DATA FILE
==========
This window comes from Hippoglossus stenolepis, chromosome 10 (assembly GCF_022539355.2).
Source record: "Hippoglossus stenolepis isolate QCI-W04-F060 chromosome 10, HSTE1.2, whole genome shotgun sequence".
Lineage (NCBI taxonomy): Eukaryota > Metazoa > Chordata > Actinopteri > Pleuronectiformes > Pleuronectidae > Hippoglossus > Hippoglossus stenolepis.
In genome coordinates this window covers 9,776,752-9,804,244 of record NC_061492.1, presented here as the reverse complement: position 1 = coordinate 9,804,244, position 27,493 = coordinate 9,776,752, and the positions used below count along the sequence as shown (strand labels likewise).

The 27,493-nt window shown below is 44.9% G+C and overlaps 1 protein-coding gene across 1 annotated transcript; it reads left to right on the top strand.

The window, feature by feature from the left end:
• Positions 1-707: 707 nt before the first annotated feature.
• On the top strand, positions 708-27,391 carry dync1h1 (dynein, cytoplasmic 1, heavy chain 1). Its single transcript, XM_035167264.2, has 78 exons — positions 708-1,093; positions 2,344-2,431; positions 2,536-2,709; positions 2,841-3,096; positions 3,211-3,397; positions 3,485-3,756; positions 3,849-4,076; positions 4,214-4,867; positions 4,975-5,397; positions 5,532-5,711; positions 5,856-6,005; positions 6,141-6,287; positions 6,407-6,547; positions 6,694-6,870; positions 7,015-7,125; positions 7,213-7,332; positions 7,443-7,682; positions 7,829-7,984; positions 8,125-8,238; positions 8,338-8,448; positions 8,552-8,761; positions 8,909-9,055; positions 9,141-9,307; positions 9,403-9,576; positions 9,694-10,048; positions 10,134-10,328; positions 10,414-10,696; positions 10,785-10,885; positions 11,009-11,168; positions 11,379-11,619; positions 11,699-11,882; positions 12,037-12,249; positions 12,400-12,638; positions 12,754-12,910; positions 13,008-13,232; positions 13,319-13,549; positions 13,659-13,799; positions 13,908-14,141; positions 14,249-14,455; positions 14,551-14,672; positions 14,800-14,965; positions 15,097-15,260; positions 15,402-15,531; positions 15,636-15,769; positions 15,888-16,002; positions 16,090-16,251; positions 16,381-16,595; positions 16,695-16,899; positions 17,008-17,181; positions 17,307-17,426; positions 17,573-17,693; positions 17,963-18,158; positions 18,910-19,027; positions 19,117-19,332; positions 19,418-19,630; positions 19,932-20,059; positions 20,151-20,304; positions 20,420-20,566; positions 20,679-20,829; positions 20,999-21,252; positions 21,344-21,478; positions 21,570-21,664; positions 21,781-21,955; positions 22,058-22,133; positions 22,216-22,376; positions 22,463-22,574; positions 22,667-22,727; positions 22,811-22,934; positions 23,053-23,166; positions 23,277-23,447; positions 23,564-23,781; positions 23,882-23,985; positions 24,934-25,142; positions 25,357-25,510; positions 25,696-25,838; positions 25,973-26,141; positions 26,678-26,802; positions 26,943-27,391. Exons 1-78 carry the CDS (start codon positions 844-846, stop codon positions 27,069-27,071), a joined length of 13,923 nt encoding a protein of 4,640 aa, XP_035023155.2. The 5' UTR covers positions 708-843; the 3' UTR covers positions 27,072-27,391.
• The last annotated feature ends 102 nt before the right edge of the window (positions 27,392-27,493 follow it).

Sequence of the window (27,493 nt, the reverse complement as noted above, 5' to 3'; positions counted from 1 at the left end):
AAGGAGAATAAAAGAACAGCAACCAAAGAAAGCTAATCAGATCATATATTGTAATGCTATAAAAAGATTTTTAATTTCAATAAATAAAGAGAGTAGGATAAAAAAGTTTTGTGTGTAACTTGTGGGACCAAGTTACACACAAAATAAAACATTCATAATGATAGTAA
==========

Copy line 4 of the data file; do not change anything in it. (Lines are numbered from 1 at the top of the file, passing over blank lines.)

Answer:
In genome coordinates this window covers 9,776,752-9,804,244 of record NC_061492.1, presented here as the reverse complement: position 1 = coordinate 9,804,244, position 27,493 = coordinate 9,776,752, and the positions used below count along the sequence as shown (strand labels likewise).